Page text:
Abraham Lincoln Declared
In 1863, President Abraham Lincoln declared, Four score and seven years ago our fathers brought forth, upon this continent, a new nation, conceived in liberty, and dedicated to the proposition that “all men are created equal.” Lincoln’s words tug at the heartstrings of his audience by referencing the many years of perseverance poured into the birth of this nation. This pathos tactic was successful because it allowed the audience to bond with that idea and become persuaded emotionally. The mention of the nation’s conception of liberty by its forefathers, vouched for the integrity of the nation’s intent, thus applying the ethos approach to support Lincoln’s moral disposition..
When Lincoln specified, All men are created equal, used the logos method to provoke the listeners rational and intellectual reasoning. Lincoln built and structured his claim while engaging the listeners by alternating between these three key elements. President Lincoln’s Gettysburg Address gave a successful argument by using the pathos, ethos, and logos methods of persuasion to assure the nation that bloodshed during the Civil War, was not without cause and would ultimately result in a new dawn of liberty all over the nation. Furthermore, by using the pathos means of expression, Lincoln is showing his devotion and passion concerning the claim he is making. Author Asslander defines pathos as how passionately a person stands up for his or her personal moral convictions.
In the Gettysburg Address speech, Lincoln is addressing the events that occurred during and after the Civil War. President Abraham Lincoln voiced, The world will little note, nor long remember what we say here; while it can never forget what they did here. (186) it supported his opinion that the nation will endure and prosper through the war. This was a very emotional time for people within the nation and many were still recovering and coping with the traumatic aftermaths. The fact that there was a civil war happening in the first place contradicted the grounds for which the nation was created.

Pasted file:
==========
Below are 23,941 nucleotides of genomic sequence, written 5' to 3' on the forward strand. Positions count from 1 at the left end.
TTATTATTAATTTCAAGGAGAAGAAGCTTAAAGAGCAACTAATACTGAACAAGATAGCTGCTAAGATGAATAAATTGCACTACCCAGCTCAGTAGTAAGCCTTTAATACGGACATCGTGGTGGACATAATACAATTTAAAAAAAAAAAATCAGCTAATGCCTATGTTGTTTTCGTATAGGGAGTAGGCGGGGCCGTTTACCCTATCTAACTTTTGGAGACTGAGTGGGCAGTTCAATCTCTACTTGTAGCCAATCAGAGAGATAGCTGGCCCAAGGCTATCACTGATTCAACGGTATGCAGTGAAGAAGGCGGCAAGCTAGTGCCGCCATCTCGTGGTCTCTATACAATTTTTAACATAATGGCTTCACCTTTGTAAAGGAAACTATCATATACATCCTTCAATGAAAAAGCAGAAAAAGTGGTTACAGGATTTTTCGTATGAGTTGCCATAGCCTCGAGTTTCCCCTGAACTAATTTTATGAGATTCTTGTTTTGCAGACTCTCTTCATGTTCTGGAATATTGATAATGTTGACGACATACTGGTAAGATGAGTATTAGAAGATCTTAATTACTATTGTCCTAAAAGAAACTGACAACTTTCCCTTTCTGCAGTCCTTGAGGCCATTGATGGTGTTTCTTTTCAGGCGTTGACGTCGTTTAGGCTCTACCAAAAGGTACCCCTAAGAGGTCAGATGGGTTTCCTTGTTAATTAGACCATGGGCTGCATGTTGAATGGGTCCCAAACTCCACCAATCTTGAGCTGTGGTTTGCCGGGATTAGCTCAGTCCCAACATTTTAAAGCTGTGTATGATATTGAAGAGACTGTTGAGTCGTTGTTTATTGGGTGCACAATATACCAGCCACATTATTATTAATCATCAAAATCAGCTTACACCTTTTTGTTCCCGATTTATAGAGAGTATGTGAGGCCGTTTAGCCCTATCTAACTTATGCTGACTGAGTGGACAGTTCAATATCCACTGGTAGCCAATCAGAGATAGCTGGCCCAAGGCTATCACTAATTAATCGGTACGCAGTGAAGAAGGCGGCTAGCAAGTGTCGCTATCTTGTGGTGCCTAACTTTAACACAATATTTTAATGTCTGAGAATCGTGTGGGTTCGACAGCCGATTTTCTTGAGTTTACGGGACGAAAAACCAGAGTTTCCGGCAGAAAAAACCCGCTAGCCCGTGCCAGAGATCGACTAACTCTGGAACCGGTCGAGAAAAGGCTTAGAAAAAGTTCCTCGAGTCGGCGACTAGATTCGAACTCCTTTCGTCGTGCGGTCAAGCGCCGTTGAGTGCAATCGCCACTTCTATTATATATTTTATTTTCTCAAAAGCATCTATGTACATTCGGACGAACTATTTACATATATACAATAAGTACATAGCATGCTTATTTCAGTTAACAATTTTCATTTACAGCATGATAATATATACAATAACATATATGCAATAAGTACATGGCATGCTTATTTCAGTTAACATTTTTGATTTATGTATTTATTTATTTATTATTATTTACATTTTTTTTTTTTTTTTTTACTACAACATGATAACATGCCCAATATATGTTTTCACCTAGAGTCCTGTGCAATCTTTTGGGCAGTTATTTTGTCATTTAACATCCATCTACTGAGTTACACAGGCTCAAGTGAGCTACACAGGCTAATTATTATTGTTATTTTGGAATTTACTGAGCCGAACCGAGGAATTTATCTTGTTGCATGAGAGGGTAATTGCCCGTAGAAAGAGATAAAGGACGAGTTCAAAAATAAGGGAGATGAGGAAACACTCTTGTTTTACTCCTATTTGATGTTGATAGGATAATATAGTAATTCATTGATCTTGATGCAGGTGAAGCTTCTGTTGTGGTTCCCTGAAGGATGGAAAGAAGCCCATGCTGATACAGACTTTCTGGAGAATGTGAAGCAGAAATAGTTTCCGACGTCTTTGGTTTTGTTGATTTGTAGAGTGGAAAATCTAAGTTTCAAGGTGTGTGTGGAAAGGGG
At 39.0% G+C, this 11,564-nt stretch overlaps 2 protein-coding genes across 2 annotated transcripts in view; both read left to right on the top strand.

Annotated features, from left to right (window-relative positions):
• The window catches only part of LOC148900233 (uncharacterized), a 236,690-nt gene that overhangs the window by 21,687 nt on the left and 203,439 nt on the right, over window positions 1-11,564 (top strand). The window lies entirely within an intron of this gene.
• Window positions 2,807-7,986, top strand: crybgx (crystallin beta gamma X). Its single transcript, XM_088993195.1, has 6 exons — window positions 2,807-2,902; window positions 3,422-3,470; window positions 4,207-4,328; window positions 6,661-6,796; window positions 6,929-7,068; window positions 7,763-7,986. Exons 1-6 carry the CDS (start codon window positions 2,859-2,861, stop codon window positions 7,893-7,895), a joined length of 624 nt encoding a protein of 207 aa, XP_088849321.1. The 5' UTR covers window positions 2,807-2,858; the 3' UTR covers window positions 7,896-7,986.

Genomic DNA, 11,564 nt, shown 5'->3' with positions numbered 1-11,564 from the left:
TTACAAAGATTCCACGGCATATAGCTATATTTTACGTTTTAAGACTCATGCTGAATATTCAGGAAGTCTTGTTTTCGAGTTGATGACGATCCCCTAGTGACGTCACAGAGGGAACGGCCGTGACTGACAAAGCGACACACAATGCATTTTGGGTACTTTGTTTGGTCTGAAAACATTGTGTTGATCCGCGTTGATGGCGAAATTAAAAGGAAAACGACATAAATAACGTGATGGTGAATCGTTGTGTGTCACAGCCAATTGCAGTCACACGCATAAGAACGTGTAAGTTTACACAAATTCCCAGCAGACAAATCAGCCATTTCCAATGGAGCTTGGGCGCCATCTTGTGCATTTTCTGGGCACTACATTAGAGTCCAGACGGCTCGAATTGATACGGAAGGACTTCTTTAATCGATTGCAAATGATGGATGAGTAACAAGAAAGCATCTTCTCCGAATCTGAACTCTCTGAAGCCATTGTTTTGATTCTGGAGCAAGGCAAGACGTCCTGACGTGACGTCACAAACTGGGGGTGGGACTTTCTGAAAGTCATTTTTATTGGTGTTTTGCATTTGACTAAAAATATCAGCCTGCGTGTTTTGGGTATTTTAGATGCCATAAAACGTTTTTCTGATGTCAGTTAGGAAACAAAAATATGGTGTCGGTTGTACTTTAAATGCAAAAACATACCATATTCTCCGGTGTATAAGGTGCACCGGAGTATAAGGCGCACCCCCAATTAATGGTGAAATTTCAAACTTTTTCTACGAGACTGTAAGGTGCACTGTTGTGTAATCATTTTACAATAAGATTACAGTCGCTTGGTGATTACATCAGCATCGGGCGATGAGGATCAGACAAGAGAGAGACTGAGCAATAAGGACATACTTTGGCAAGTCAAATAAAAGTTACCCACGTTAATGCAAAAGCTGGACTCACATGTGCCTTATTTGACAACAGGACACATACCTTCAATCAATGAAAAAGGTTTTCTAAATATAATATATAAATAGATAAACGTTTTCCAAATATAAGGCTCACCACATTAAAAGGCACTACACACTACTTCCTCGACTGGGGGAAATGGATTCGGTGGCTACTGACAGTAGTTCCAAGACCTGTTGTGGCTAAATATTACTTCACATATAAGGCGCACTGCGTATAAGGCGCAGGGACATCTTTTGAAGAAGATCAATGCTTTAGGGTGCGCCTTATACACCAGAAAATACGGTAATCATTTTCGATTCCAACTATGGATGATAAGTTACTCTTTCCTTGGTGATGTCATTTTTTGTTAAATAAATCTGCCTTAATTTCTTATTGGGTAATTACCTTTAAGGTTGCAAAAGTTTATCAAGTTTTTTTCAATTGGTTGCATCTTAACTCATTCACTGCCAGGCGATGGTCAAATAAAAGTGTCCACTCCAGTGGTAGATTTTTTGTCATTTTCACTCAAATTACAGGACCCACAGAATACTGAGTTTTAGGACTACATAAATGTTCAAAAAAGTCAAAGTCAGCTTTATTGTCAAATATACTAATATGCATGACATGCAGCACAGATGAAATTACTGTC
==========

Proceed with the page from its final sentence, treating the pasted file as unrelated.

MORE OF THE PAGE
By interlocking his listener’s personal feelings with his speech emotionally, this allowed a cloud of sensitivity to influence his audience’s discretionary and ultimately coaxing them to side with his argument. As a result of investing so much into his speech emotionally, President Lincoln was then able to build character, credibility and apply the ethos method of persuasion while continuing to draw the audience into his speech. The use of ethos offers his listeners a sense of trust. There are some cases when that sense of trust is false. However, Lincoln’s speech was genuine as it was shown throughout his term as president.
With trust and credibility comes reliance. From the start of his speech, Lincoln organized his words to build a relationship in which he could then tap into his audience’s natural logic and ability to reason, which leads directly to the practice of logos as a technique of persuasion. Consequently, by including factual events and statements in his speech, Lincoln appeals to his audience’s intelligence. Lincoln’s writing style was directed towards the general public in the sense that he was talking to people within the nation about its current events. The logos method is about moving your spectators with statistics and relatable occurrences. Lincoln did this when he addressed the lives affected by the Civil War.
Lincoln stated, The world will little note, nor long remember what we say here; while it can never forget what they did here. Here, Lincoln is acknowledging the events that occurred while pledging change and equality for the nation’s future. The structure of the Gettysburg Address, is solid and included clear arguments that made it well organized and easy to follow. Lincoln’s speech upheld his thesis statement and demonstrated the ability to connect with his audience in a clear conscientious manner while making his key points. Lincoln’s speech is captivating and demands attention while keeping the same ideas throughout. The body of the speech proved to be well thought out conclusion was strong and included supporting facts providing a successful argument. It is not necessary for a writer to use all three of the mentioned modes of persuasion to deliver an effective case. However, the way that Lincoln combed these techniques, produced the perfect delivery of his Gettysburg Address, which is now one of America’s most unforgettable speeches.
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